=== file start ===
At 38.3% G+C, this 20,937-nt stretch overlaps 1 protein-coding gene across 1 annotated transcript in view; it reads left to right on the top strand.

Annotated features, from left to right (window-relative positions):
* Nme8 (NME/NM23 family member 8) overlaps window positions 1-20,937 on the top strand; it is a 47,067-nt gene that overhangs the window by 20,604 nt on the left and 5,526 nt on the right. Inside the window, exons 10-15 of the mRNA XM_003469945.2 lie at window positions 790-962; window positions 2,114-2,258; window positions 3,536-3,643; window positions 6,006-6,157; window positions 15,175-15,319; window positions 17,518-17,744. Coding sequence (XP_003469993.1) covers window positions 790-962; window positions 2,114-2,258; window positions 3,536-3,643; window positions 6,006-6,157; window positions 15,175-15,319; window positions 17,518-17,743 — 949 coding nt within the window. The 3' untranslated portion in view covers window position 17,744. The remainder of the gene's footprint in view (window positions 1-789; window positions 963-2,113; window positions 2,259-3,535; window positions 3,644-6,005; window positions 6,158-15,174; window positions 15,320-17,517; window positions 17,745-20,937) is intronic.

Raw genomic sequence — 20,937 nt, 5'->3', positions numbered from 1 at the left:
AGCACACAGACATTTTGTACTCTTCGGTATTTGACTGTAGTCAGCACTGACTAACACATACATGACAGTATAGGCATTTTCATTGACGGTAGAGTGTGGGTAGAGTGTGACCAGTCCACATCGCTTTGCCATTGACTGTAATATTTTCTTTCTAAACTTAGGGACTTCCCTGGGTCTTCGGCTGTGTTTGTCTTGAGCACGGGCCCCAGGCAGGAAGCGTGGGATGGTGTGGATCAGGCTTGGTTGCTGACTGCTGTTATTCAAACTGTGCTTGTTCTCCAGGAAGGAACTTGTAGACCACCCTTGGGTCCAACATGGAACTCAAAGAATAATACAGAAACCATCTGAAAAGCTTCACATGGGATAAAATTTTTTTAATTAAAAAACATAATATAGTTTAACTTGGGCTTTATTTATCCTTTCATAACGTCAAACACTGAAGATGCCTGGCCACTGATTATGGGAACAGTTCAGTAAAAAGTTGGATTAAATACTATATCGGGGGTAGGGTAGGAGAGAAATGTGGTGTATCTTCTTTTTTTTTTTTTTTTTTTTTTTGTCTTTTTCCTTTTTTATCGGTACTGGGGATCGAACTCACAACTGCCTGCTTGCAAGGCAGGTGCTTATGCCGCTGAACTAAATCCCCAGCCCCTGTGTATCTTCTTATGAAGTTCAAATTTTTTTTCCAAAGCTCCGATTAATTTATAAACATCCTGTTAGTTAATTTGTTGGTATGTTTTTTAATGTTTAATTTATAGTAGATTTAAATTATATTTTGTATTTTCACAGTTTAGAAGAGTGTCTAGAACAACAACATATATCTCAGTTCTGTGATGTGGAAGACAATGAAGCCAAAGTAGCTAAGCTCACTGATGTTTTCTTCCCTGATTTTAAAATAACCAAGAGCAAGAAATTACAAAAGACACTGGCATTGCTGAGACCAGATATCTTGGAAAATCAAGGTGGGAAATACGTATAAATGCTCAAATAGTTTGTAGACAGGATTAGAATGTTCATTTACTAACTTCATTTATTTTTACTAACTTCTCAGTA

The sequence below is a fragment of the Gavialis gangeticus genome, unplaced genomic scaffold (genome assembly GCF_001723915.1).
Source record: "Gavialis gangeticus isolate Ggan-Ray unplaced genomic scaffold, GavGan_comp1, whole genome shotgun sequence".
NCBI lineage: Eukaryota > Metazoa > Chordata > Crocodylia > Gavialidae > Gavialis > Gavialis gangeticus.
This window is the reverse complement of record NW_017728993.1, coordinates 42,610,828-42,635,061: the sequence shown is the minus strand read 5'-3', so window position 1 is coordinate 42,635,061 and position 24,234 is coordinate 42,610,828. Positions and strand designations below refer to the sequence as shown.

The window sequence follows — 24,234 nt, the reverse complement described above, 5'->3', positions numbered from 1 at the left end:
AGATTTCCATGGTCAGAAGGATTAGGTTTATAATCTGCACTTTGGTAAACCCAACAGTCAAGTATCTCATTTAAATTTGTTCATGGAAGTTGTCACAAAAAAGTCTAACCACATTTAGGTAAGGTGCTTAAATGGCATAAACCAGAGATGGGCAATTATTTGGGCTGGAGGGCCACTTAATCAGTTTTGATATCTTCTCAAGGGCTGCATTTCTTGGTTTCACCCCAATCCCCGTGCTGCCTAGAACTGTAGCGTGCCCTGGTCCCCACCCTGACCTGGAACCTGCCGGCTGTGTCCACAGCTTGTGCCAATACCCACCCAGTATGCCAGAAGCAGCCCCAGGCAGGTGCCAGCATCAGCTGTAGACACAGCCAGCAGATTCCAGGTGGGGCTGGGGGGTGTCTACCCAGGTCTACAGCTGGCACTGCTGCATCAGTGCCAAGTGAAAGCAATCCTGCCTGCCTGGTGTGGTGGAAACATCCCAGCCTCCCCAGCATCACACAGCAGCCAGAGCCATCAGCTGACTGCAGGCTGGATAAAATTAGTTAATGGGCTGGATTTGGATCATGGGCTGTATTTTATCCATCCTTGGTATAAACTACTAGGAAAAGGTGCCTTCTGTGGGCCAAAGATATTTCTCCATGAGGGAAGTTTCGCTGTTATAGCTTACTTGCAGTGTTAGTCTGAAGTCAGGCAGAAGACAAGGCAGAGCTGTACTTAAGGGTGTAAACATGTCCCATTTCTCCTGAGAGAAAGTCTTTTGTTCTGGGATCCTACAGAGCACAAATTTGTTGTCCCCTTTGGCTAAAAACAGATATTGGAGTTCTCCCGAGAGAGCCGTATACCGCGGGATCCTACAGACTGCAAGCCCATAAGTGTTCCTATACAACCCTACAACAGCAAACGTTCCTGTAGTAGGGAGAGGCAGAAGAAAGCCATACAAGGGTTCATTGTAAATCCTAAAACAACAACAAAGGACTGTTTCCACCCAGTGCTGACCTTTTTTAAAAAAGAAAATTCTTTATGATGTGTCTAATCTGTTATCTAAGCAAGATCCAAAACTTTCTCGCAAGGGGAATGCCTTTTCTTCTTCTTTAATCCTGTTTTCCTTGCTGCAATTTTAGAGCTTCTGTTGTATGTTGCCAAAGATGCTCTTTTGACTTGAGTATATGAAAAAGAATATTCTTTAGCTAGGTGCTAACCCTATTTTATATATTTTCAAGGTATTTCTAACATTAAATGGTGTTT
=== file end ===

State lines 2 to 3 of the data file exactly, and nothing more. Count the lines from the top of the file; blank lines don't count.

Annotated features, from left to right (window-relative positions):
* Nme8 (NME/NM23 family member 8) overlaps window positions 1-20,937 on the top strand; it is a 47,067-nt gene that overhangs the window by 20,604 nt on the left and 5,526 nt on the right. Inside the window, exons 10-15 of the mRNA XM_003469945.2 lie at window positions 790-962; window positions 2,114-2,258; window positions 3,536-3,643; window positions 6,006-6,157; window positions 15,175-15,319; window positions 17,518-17,744. Coding sequence (XP_003469993.1) covers window positions 790-962; window positions 2,114-2,258; window positions 3,536-3,643; window positions 6,006-6,157; window positions 15,175-15,319; window positions 17,518-17,743 — 949 coding nt within the window. The 3' untranslated portion in view covers window position 17,744. The remainder of the gene's footprint in view (window positions 1-789; window positions 963-2,113; window positions 2,259-3,535; window positions 3,644-6,005; window positions 6,158-15,174; window positions 15,320-17,517; window positions 17,745-20,937) is intronic.